After veteran clock repairer Bandu Jadhav, a former AC mechanic takes on the job of keeping CST's clocks ticking
Mahinder Singh leans out to clean the frames of the 129-year-old CST clock tower. Pics/Bipin Kokate
Observing Mahinder Singh at work, it's hard to tell he has been at this job for only a month. After veteran clock mechanic Bandu Jadhav retired last month, the task of ensuring that the clock atop Chhatrapati Shivaji Terminus ticks on time, now rests with Singh, 45.
Two flights of stairs beyond the second floor of CST's main building — one of them a spiral one, the other a decrepit wooden ladder of sorts — lead to the 129-year-old mechanical clock. The journey might seem cumbersome, but for Singh, it's all in a day's work.
Mahinder Singh leans out to clean the frames of the 129-year-old CST clock tower
The clock runs with the support of a 350-kilogram weight, and needs to be wound every four days. We catch Singh during duty hours on Thursday noon, when he is busy winding it. He makes his way through what appears to be an intimidating network of iron and bronze wheels, with hooks, pins, locks and weights, interconnected with rods, engraved with markings. Singh needs to turn one of the wheels 15 times to fully wind the giant clock. Once wound, the clock can function for four days, before it needs another charge. "I follow a schedule — every Tuesday and Friday noon," Singh tells us, as he leans out of the frame to clean the minute hand from the outside.
The 45-year-old left his job as an air-conditioner repairer and joined the Railways in 2002. He has been a part of the telecom maintenance department since. "After Jadhav sir's retirement, the post of the clock mechanic was surrendered. Now, the repair and maintenance of all clocks fall under the purview of telecom maintenance department. That includes the mechanical clocks, the GPS masterclock, the platform clocks and the indicators," says Singh, who winds 16 clocks every day within the CST premises, which includes the mechanical clocks in the chambers of all heads of department.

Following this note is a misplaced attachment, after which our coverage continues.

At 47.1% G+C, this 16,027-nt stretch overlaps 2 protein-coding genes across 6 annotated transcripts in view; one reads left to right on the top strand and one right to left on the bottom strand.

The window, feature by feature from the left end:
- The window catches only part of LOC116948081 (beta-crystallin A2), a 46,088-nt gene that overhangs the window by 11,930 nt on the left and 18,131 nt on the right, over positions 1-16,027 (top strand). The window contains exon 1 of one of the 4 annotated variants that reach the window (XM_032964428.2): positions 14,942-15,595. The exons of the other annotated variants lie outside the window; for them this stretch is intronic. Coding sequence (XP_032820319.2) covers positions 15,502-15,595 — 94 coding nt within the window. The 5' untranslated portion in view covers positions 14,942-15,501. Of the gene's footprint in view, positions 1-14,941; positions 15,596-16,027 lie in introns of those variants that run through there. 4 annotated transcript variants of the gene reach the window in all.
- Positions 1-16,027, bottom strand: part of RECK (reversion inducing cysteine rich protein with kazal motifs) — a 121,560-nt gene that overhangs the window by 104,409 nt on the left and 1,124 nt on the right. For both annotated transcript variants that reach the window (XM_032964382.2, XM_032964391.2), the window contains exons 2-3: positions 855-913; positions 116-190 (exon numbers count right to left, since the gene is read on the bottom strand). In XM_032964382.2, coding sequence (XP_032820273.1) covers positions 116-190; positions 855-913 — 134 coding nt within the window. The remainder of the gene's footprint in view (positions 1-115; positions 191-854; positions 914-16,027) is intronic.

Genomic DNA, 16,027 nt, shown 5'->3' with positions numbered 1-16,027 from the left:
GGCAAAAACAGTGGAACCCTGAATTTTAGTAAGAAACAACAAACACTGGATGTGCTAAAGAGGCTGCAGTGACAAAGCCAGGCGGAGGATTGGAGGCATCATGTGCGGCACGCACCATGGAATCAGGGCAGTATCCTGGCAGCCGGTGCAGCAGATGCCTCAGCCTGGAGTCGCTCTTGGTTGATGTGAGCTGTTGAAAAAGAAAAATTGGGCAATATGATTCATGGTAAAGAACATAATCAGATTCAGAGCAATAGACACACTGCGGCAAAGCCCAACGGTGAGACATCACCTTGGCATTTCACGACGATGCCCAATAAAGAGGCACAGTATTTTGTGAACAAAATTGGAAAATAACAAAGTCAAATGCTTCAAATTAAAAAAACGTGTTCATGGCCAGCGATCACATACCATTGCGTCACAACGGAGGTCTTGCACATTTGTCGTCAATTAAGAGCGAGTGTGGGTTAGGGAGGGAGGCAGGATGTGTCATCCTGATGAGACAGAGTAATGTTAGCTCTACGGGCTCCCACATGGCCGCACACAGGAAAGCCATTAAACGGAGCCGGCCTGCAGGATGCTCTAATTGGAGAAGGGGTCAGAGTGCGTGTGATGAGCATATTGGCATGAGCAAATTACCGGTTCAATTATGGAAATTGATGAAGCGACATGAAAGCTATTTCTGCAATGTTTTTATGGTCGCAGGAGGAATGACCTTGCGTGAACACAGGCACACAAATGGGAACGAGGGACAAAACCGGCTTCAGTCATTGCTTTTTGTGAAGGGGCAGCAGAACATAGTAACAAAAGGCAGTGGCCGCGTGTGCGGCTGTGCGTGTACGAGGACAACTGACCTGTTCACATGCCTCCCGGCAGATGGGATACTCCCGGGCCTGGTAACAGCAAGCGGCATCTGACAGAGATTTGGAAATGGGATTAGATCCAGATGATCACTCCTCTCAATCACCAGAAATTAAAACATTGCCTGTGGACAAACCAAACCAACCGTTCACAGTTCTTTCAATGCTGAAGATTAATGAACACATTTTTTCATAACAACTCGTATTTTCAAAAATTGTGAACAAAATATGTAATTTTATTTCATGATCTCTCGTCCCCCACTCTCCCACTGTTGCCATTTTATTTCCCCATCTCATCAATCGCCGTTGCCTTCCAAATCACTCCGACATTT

Singh isn't qualified in horology. "Before I joined the Railways, I knew nothing about mechanical clocks. Whatever I know about mechanical clocks, I learnt by watching Jadhav Sir — how to wind, how often to wind, oiling, maintenance, restructuring, reading time, everything."
Singh commutes from Badlapur daily, reporting to work at 9 am and spending his day around timepieces. As we chat, his eyes fall on one of the iron rods in the grid. "That's the minute hand," he tells us, "It's running two minutes slow." As we marvel at how at one glance, he identifies a slant of no more than a degree, which translates into two minutes in clock-speak, he toggles with a few levers and fixes the glitch.
Ask him how it feels to be the man who's now showing Mumbai the time, and he says, "Whether it's the giant clock on the outside or other smaller clocks inside, they are my responsibility, and it is my duty to maintain them." Then quickly adds, "I don't think I am doing anything great, it's my job. But yes, a job like this helps you realise the value of time like no other."